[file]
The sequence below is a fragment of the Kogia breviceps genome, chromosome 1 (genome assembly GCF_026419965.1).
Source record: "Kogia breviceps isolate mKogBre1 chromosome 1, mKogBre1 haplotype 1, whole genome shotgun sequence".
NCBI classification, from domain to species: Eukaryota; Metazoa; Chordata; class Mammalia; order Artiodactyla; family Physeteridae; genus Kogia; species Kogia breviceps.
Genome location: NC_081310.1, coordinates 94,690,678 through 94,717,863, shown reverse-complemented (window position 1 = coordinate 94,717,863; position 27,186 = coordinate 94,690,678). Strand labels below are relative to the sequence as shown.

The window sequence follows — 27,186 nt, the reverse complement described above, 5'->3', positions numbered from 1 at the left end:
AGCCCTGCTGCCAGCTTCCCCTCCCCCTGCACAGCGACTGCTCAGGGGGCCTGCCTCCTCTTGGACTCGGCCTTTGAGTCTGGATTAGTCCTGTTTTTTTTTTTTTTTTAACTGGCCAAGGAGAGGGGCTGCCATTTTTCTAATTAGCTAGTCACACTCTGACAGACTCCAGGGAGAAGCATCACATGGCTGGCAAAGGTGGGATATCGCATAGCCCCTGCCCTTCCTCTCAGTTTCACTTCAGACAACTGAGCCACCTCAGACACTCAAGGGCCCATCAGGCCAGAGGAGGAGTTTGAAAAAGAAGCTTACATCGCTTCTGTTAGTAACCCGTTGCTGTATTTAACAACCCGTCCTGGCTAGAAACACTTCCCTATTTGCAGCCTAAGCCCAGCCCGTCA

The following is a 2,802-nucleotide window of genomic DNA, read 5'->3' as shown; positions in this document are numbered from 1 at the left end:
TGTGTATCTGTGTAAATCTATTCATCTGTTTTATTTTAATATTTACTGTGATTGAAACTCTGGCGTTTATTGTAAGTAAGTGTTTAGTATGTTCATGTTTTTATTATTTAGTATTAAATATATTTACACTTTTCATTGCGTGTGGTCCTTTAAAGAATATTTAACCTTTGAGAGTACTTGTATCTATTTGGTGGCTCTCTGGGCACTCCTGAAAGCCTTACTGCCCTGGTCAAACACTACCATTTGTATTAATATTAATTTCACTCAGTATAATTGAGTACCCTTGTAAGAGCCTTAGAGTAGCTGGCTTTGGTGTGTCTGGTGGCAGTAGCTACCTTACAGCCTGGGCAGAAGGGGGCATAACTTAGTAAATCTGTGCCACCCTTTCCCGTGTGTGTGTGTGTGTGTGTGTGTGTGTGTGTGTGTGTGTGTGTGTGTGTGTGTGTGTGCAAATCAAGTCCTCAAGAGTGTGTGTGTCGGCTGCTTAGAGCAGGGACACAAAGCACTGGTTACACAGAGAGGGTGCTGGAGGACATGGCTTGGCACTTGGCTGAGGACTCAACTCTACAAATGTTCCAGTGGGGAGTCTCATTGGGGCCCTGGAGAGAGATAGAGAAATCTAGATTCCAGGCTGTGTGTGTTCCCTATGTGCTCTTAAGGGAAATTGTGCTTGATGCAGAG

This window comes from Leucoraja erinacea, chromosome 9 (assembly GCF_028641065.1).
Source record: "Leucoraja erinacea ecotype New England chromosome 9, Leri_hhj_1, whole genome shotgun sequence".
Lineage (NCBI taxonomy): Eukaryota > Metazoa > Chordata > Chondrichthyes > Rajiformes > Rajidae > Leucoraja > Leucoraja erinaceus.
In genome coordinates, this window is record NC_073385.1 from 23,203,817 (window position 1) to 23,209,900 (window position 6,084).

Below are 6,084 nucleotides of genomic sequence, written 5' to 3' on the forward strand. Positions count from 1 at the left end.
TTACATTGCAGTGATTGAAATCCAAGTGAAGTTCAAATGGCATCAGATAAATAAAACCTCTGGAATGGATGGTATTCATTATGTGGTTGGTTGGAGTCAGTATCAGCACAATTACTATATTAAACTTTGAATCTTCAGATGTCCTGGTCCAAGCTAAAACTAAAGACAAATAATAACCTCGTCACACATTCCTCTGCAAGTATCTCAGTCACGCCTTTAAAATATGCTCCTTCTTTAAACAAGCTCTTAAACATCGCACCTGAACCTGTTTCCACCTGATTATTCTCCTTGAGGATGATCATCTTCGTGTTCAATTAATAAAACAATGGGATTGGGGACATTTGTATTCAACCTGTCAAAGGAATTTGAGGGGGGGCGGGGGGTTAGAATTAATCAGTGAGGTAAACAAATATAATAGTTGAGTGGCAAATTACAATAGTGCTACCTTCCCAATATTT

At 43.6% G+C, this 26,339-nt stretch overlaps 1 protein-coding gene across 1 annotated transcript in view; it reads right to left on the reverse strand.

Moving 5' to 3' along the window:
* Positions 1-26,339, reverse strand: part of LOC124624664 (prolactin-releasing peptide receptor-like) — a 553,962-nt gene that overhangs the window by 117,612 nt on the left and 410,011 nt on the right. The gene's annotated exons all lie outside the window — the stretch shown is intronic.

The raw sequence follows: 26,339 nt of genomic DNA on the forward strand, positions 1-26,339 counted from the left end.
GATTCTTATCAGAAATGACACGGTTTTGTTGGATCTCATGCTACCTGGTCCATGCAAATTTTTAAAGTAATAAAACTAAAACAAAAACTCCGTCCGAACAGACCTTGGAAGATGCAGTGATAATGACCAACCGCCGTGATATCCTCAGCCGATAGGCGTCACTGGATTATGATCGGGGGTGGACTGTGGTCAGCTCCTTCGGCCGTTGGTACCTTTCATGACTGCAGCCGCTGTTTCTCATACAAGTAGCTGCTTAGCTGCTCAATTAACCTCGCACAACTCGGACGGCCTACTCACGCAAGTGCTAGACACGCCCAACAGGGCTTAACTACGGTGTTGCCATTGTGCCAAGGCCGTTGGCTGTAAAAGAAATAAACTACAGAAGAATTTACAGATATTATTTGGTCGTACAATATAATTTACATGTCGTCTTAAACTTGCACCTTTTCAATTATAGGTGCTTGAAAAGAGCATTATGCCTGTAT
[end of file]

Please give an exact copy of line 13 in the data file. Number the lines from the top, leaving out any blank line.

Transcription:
Below are 6,084 nucleotides of genomic sequence, written 5' to 3' on the forward strand. Positions count from 1 at the left end.